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Japan set to pledge $19b in aid to Asean

Publication Date : 14-12-2013


Japan is set to pledge some US$19 billion in aid to Asean at a summit today, underscoring its desire to strengthen its presence in a region it sees as crucial to bolstering its economy and position in East Asia.

Japanese Prime Minister Shinzo Abe is expected to announce 2 trillion yen ($19 billion) in loans and grants over five years when he meets Asean leaders at the summit marking 40 years of ties, Japanese public broadcaster NHK and business daily Nikkei reported, without citing sources.

Yesterday, Japan also signed an agreement with the Philippines for a standby loan of 50 billion yen for disaster recovery and aid of 6.6 billion yen.

The move to extend more aid came as Japan agreed yesterday to boost its currency swap deals with three Asean countries.

Finance Minister Taro Aso announced that Japan is doubling its currency swap agreement with the Philippines and Indonesia to $12 billion and $22.76 billion respectively. It is also renewing its $3 billion deal with Singapore, which lapsed two years ago.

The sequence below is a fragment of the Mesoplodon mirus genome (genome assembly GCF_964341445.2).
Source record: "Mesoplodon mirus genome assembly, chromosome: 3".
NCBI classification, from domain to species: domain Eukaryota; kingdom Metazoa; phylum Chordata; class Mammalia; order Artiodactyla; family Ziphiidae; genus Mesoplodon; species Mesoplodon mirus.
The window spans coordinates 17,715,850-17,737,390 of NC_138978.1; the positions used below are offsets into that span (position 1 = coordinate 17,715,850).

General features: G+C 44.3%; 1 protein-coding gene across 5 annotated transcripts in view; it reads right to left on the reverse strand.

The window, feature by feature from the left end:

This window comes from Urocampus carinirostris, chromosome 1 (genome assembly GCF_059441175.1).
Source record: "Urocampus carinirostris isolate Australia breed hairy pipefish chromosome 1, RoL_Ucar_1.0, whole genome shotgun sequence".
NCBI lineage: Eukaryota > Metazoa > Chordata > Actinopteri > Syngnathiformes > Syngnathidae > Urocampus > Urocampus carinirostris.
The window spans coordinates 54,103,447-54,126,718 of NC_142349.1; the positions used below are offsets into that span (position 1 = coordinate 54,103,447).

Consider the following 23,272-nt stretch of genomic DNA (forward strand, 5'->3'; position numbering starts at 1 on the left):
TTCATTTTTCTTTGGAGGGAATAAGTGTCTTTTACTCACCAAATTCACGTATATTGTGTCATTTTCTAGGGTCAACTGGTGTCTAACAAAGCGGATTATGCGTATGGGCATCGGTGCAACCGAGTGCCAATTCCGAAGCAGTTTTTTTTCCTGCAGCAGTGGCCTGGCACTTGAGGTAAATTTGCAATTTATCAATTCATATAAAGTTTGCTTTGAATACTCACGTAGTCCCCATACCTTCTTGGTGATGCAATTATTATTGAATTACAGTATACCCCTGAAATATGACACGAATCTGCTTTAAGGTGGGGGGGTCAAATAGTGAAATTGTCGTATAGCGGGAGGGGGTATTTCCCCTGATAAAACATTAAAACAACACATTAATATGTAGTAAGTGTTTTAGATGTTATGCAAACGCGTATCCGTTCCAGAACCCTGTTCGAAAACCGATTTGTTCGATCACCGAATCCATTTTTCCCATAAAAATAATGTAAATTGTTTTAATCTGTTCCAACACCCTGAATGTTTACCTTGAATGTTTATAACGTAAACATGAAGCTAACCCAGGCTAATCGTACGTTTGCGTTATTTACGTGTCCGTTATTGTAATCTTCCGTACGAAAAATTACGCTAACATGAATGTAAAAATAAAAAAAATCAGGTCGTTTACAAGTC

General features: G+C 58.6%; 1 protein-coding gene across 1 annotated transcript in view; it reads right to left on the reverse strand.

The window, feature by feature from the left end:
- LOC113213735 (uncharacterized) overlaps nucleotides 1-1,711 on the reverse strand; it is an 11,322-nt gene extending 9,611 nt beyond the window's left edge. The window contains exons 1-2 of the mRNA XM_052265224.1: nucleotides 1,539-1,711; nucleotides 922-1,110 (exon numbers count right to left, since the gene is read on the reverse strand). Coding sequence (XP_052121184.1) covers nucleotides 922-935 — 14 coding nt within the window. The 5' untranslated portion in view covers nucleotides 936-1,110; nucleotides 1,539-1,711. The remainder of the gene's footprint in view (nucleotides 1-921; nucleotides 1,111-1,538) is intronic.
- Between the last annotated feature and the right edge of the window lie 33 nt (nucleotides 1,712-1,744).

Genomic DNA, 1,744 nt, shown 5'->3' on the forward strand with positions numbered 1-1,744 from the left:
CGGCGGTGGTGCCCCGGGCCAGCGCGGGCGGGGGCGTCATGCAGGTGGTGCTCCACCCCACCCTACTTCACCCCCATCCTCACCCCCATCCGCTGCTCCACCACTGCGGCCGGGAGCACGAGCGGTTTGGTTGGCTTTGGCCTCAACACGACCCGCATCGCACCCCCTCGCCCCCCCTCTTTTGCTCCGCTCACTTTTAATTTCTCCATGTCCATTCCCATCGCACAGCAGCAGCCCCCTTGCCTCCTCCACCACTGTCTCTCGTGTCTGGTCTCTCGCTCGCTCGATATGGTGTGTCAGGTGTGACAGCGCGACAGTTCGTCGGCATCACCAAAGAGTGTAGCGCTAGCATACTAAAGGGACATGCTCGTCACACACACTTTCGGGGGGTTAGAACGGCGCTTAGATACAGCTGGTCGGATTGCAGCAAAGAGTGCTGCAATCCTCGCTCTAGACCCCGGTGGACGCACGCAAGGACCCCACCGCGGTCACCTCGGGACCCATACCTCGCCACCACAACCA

Aso said he hopes the deals, which aim to cushion currencies during financial disruptions, will contribute to stability in regional financial markets, enhance bilateral economic and trade ties, and ease jitters when the United States Federal Reserve starts tapering its monetary stimulus.

Explaining why Japan seeks to strengthen its cooperation with Asean in an op-ed for The Japan News yesterday, Abe said it is "indispensable" for his country to tap into a growing Asean's energy and vitality as "the centre of growth for the revitalisation of the Japanese economy" through his "Abenomics" policies.

The summit, which takes place against rising tensions between Japan and China, is also seen as Tokyo's attempt to win support against China's new air defence identification zone (ADIZ).

Yesterday, Abe took pains to explain Japan's position on the ADIZ to leaders from Brunei, Philippines, Indonesia and Singapore, according to its Foreign Ministry.

Today, he is expected to expand the existing Japan-Asean Integration Fund (JAIF), first started in 2006, with a fresh 10 billion yen, reported NHK and Nikkei.

A Japanese Foreign Ministry official said yesterday that Abe will share new ideas for the fund - dubbed JAIF 2.0 - today and pledge his "new commitment" to further cooperation.

The fund will cover projects in maritime security, connectivity and disaster management, said the official, without giving details of the amounts to be pledged.

US$1 = 103.46 yen


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